Amazon Plans to Split HQ2 Between New York, Northern Virginia
After conducting a yearlong search for a second headquarters, Amazon.com has switched gears and is now finalizing plans to have a total of 50,000 employees in two locations, according to people familiar with the decision-making process. The internet retail giant is nearing a deal to move to the Long Island City neighborhood of Queens, according to two of the people briefed on the discussions. Amazon is also close to a deal to move to the Crystal City area of Arlington, Va., a Washington suburb, one of the people said. Amazon already has more employees in those two areas than anywhere else outside of Seattle, its home base, and the Bay Area. Amazon declined to comment on whether it had made any final decisions.
Total Retail's Take: After much anticipation and fanfare, Amazon's apparent decision this week to split its HQ2 between two locations has left many disappointed and feeling duped. The HQ2 search sent states and cities into a frenzied bidding war, offering tax incentives and other perks to lure the company and its promise of 50,000 jobs. But was it ever really an open competition? Not according to outspoken author, professor, public speaker Scott Galloway, who railed against Amazon and its HQ2 selection process, saying it was little more than a dog-and-pony show to drive up the asking price (i.e., tax breaks) from the preferred locations. Here's what Galloway had to say on his podcast, Pivot, which he co-hosts with tech business journalist Kara Swisher:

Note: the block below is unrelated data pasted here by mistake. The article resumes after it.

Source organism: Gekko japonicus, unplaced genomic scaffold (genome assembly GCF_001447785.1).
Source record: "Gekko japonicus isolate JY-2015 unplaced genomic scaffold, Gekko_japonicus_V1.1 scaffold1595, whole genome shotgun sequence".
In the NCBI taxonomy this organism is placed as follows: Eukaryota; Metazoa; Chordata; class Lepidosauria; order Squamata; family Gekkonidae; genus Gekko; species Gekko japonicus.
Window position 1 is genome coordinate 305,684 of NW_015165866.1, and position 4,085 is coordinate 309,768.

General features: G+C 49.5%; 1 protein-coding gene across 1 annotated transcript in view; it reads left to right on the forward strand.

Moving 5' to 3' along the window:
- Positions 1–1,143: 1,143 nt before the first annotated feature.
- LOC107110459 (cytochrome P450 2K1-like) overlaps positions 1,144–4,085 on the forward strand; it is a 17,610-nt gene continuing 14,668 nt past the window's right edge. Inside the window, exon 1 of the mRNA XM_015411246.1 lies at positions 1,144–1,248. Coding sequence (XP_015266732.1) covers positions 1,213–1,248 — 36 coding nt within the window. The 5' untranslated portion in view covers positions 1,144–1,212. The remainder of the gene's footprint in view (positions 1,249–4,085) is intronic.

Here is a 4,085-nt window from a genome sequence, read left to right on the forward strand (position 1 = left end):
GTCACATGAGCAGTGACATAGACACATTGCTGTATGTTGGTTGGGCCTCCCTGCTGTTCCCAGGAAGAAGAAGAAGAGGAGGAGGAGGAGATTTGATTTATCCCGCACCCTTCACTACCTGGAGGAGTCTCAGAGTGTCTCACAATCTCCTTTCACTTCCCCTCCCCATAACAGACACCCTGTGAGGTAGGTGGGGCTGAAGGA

"I lease office space all the time for my businesses and I always tell my real estate agent, ‘We can lease any office in the world as long as I can walk there from where I live.’ Amazon is now talking about having three headquarters, Seattle, Crystal City and Long Island City. The Bezos’ also own three homes, and the average distance from those three homes to a headquarters is 6.4 miles. This was never a contest. It was a con meant to induce ridiculous terms that they then took to the cites all along that they knew they were going to be in.
"This just has ill will written all over it, and I think people started to figure out what was going on … it’s the Olympics on steroids. A lot of high-fives and ribbon cutting, and then 10 years later we realize it was a bad idea."